In a report to constituents, Rep. Jake Zimmerman, D-Olivette, said Gov. Jay Nixon deserves praise for his courage in vetoing bills that made no sense and were, for the most part, ignored by the media:
I just returned from an annual ritual, the special legislative session to reconsider bills vetoed by the Governor. It's my great
pleasure to report that we didn't override a single one. Normally this would be a routine affair, but this wasn't a normal year: Governor Nixon, to his great credit, vetoed dozens of bills. As you can imagine, there was a fair amount of grumbling by members (from both parties) whose prized children didn't make it past his desk. But in the end, while a few legislators took to the floor to make their grumbling public, nothing more came of it than that - a useful reminder to a few of my colleagues that there's a new sheriff in town.
This is all noteworthy because it would have been much easier, politically, for the Governor to just sign several of these bills and avoid the headache. But he didn't take the easy road. Instead, he did the right thing. If a bill created conflict, if it dove into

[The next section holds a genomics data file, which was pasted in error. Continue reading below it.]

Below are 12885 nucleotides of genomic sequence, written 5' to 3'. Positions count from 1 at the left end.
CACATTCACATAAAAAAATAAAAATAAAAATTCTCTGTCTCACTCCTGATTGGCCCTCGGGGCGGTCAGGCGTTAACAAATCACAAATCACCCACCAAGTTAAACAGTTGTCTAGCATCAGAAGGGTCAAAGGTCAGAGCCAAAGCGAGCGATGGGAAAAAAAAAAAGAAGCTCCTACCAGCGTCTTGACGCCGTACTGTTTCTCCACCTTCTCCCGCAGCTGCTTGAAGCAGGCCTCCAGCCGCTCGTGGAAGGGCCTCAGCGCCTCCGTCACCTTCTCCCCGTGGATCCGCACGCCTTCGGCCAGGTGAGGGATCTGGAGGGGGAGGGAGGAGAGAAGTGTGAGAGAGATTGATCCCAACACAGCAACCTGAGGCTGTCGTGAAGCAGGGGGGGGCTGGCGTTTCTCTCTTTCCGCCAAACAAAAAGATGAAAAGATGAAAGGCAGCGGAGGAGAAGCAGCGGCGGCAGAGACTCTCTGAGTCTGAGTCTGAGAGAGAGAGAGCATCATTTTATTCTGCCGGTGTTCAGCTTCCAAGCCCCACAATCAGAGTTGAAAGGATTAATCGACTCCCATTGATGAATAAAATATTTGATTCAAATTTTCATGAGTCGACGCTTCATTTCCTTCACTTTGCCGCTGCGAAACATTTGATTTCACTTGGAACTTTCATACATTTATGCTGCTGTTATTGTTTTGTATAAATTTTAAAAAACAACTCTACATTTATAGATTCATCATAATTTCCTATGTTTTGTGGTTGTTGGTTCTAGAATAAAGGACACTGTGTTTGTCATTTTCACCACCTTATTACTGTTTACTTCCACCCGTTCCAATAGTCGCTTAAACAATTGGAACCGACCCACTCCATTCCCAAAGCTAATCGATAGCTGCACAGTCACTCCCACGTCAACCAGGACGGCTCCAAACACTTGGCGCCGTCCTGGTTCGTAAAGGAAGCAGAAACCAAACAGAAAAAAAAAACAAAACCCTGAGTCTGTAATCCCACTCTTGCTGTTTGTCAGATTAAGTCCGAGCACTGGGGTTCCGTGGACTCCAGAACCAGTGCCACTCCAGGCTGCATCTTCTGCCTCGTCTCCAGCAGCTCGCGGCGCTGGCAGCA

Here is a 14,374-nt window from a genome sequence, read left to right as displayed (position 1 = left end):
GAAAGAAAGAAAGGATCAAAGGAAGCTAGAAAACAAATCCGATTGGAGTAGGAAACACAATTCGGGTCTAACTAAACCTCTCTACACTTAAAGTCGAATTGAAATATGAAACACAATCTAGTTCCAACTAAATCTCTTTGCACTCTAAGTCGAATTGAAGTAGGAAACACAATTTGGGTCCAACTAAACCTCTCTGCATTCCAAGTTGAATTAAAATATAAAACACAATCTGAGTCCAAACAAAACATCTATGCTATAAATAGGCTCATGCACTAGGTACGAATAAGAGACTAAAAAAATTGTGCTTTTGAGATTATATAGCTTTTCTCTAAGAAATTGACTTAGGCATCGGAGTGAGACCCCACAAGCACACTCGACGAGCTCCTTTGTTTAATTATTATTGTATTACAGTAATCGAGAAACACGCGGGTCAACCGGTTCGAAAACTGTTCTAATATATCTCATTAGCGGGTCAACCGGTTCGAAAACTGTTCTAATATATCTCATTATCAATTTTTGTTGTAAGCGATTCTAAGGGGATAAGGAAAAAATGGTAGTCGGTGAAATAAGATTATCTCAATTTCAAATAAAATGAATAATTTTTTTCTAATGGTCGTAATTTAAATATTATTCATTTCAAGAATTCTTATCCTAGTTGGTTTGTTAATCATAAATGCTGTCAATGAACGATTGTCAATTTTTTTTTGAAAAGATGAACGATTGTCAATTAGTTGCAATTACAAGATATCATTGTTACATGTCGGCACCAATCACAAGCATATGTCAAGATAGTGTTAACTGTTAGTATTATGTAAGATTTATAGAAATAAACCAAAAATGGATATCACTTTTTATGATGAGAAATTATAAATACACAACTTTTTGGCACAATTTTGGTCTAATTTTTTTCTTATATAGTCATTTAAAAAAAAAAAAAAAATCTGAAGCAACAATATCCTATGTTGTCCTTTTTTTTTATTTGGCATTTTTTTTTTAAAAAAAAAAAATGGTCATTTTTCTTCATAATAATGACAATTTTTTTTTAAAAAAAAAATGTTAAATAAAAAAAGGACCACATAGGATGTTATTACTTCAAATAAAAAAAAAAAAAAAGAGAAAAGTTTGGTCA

Constitutional gray areas, or if it was just plain dumb, he vetoed it: period. The Governor and his staff deserve praise for these small acts of political courage, especially because the media has paid little attention.
Oh, and this should tell you something about the seriousness of the legislature: the House leadership only made one formal attempt at an override: on a bill to require that every legislator receive a key to the private area in the State Capitol rotunda. (Insert your own snide comment here.)
Anyway, especially after all the unpleasant news in local politics over the past month, it was a pleasure to be back in Jefferson City thinking substantive thoughts for a little while, and it's a pleasure to share the news with you.